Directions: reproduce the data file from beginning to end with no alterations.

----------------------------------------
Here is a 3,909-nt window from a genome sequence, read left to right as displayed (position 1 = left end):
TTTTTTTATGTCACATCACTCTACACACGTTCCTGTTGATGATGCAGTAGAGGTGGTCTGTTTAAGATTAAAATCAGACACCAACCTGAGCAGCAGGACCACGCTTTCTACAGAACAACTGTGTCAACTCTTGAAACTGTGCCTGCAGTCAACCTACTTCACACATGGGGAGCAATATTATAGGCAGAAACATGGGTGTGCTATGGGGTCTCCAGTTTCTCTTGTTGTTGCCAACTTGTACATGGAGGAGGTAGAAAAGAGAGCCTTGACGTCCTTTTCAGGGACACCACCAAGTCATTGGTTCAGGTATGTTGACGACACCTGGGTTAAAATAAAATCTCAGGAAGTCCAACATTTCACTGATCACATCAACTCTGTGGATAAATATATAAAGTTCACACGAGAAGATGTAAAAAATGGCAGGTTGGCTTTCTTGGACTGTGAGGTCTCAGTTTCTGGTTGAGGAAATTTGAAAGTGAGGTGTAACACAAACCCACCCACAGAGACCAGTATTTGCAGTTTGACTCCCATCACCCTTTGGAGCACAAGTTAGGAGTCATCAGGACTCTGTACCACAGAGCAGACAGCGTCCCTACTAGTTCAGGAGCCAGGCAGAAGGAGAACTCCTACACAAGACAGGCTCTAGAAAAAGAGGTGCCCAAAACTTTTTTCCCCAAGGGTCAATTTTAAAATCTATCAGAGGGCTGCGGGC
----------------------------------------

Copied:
Here is a 3,909-nt window from a genome sequence, read left to right as displayed (position 1 = left end):
TTTTTTTATGTCACATCACTCTACACACGTTCCTGTTGATGATGCAGTAGAGGTGGTCTGTTTAAGATTAAAATCAGACACCAACCTGAGCAGCAGGACCACGCTTTCTACAGAACAACTGTGTCAACTCTTGAAACTGTGCCTGCAGTCAACCTACTTCACACATGGGGAGCAATATTATAGGCAGAAACATGGGTGTGCTATGGGGTCTCCAGTTTCTCTTGTTGTTGCCAACTTGTACATGGAGGAGGTAGAAAAGAGAGCCTTGACGTCCTTTTCAGGGACACCACCAAGTCATTGGTTCAGGTATGTTGACGACACCTGGGTTAAAATAAAATCTCAGGAAGTCCAACATTTCACTGATCACATCAACTCTGTGGATAAATATATAAAGTTCACACGAGAAGATGTAAAAAATGGCAGGTTGGCTTTCTTGGACTGTGAGGTCTCAGTTTCTGGTTGAGGAAATTTGAAAGTGAGGTGTAACACAAACCCACCCACAGAGACCAGTATTTGCAGTTTGACTCCCATCACCCTTTGGAGCACAAGTTAGGAGTCATCAGGACTCTGTACCACAGAGCAGACAGCGTCCCTACTAGTTCAGGAGCCAGGCAGAAGGAGAACTCCTACACAAGACAGGCTCTAGAAAAAGAGGTGCCCAAAACTTTTTTCCCCAAGGGTCAATTTTAAAATCTATCAGAGGGCTGCGGGC